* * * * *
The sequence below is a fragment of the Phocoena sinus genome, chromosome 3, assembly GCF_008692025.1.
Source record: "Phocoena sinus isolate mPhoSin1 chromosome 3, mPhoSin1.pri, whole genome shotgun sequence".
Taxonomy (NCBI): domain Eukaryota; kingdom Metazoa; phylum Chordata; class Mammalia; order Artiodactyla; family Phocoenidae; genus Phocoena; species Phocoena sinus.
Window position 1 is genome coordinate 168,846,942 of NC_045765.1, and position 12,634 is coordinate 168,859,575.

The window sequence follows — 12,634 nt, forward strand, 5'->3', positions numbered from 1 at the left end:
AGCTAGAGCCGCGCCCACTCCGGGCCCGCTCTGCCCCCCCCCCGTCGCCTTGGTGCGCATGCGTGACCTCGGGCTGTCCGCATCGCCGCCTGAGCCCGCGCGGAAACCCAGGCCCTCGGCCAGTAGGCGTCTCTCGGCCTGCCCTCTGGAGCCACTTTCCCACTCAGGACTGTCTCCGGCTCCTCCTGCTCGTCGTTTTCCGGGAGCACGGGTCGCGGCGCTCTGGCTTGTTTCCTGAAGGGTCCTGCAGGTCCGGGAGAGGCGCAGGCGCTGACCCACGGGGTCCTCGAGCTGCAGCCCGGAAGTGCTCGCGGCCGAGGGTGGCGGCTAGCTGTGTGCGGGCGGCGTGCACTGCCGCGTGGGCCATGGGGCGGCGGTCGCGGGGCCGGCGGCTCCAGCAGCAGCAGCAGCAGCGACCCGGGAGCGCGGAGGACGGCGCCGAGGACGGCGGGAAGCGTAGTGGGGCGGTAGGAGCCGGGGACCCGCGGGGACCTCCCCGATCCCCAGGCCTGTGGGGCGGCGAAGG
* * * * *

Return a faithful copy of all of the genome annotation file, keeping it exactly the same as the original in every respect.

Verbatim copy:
The sequence below is a fragment of the Phocoena sinus genome, chromosome 3, assembly GCF_008692025.1.
Source record: "Phocoena sinus isolate mPhoSin1 chromosome 3, mPhoSin1.pri, whole genome shotgun sequence".
Taxonomy (NCBI): domain Eukaryota; kingdom Metazoa; phylum Chordata; class Mammalia; order Artiodactyla; family Phocoenidae; genus Phocoena; species Phocoena sinus.
Window position 1 is genome coordinate 168,846,942 of NC_045765.1, and position 12,634 is coordinate 168,859,575.

The window sequence follows — 12,634 nt, forward strand, 5'->3', positions numbered from 1 at the left end:
AGCTAGAGCCGCGCCCACTCCGGGCCCGCTCTGCCCCCCCCCCGTCGCCTTGGTGCGCATGCGTGACCTCGGGCTGTCCGCATCGCCGCCTGAGCCCGCGCGGAAACCCAGGCCCTCGGCCAGTAGGCGTCTCTCGGCCTGCCCTCTGGAGCCACTTTCCCACTCAGGACTGTCTCCGGCTCCTCCTGCTCGTCGTTTTCCGGGAGCACGGGTCGCGGCGCTCTGGCTTGTTTCCTGAAGGGTCCTGCAGGTCCGGGAGAGGCGCAGGCGCTGACCCACGGGGTCCTCGAGCTGCAGCCCGGAAGTGCTCGCGGCCGAGGGTGGCGGCTAGCTGTGTGCGGGCGGCGTGCACTGCCGCGTGGGCCATGGGGCGGCGGTCGCGGGGCCGGCGGCTCCAGCAGCAGCAGCAGCAGCGACCCGGGAGCGCGGAGGACGGCGCCGAGGACGGCGGGAAGCGTAGTGGGGCGGTAGGAGCCGGGGACCCGCGGGGACCTCCCCGATCCCCAGGCCTGTGGGGCGGCGAAGG